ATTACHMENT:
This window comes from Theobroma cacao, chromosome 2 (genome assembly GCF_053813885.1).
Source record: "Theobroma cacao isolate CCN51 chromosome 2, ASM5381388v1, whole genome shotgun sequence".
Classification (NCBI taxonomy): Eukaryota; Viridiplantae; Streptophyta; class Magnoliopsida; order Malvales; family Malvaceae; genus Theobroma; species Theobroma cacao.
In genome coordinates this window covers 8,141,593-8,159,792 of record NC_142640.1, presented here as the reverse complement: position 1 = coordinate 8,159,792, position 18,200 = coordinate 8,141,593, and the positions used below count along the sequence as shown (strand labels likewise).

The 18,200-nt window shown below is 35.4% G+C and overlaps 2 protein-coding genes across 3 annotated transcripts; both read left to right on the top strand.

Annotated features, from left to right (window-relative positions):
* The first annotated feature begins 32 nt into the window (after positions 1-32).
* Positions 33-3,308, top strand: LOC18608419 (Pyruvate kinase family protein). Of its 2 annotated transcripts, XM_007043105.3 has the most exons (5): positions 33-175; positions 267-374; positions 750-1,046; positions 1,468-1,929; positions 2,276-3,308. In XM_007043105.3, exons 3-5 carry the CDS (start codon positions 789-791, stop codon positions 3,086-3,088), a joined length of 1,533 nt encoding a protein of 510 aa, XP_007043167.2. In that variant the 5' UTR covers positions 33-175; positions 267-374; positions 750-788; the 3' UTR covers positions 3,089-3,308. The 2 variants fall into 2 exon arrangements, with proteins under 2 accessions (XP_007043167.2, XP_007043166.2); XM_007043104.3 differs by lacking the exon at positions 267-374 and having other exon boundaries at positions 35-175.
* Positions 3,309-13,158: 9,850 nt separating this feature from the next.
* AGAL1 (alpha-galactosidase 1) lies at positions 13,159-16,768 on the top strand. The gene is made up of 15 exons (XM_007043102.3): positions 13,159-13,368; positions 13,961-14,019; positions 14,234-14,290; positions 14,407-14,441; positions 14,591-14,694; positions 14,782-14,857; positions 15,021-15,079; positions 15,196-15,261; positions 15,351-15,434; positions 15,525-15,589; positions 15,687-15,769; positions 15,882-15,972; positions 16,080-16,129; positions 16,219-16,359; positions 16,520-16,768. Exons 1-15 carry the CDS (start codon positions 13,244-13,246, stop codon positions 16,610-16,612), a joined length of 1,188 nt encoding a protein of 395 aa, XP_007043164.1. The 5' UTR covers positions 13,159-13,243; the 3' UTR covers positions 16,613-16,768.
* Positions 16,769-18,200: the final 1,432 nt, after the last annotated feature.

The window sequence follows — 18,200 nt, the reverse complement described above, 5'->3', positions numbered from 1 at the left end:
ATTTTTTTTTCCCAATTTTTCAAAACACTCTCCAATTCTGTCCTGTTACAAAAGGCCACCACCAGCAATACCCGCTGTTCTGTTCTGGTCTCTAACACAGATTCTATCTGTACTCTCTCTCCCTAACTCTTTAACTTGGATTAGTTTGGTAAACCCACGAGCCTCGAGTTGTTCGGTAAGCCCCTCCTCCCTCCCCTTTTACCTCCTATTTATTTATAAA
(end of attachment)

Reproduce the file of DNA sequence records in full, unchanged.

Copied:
This window comes from Theobroma cacao, chromosome 2 (genome assembly GCF_053813885.1).
Source record: "Theobroma cacao isolate CCN51 chromosome 2, ASM5381388v1, whole genome shotgun sequence".
Classification (NCBI taxonomy): Eukaryota; Viridiplantae; Streptophyta; class Magnoliopsida; order Malvales; family Malvaceae; genus Theobroma; species Theobroma cacao.
In genome coordinates this window covers 8,141,593-8,159,792 of record NC_142640.1, presented here as the reverse complement: position 1 = coordinate 8,159,792, position 18,200 = coordinate 8,141,593, and the positions used below count along the sequence as shown (strand labels likewise).

The 18,200-nt window shown below is 35.4% G+C and overlaps 2 protein-coding genes across 3 annotated transcripts; both read left to right on the top strand.

Annotated features, from left to right (window-relative positions):
* The first annotated feature begins 32 nt into the window (after positions 1-32).
* Positions 33-3,308, top strand: LOC18608419 (Pyruvate kinase family protein). Of its 2 annotated transcripts, XM_007043105.3 has the most exons (5): positions 33-175; positions 267-374; positions 750-1,046; positions 1,468-1,929; positions 2,276-3,308. In XM_007043105.3, exons 3-5 carry the CDS (start codon positions 789-791, stop codon positions 3,086-3,088), a joined length of 1,533 nt encoding a protein of 510 aa, XP_007043167.2. In that variant the 5' UTR covers positions 33-175; positions 267-374; positions 750-788; the 3' UTR covers positions 3,089-3,308. The 2 variants fall into 2 exon arrangements, with proteins under 2 accessions (XP_007043167.2, XP_007043166.2); XM_007043104.3 differs by lacking the exon at positions 267-374 and having other exon boundaries at positions 35-175.
* Positions 3,309-13,158: 9,850 nt separating this feature from the next.
* AGAL1 (alpha-galactosidase 1) lies at positions 13,159-16,768 on the top strand. The gene is made up of 15 exons (XM_007043102.3): positions 13,159-13,368; positions 13,961-14,019; positions 14,234-14,290; positions 14,407-14,441; positions 14,591-14,694; positions 14,782-14,857; positions 15,021-15,079; positions 15,196-15,261; positions 15,351-15,434; positions 15,525-15,589; positions 15,687-15,769; positions 15,882-15,972; positions 16,080-16,129; positions 16,219-16,359; positions 16,520-16,768. Exons 1-15 carry the CDS (start codon positions 13,244-13,246, stop codon positions 16,610-16,612), a joined length of 1,188 nt encoding a protein of 395 aa, XP_007043164.1. The 5' UTR covers positions 13,159-13,243; the 3' UTR covers positions 16,613-16,768.
* Positions 16,769-18,200: the final 1,432 nt, after the last annotated feature.

The window sequence follows — 18,200 nt, the reverse complement described above, 5'->3', positions numbered from 1 at the left end:
ATTTTTTTTTCCCAATTTTTCAAAACACTCTCCAATTCTGTCCTGTTACAAAAGGCCACCACCAGCAATACCCGCTGTTCTGTTCTGGTCTCTAACACAGATTCTATCTGTACTCTCTCTCCCTAACTCTTTAACTTGGATTAGTTTGGTAAACCCACGAGCCTCGAGTTGTTCGGTAAGCCCCTCCTCCCTCCCCTTTTACCTCCTATTTATTTATAAA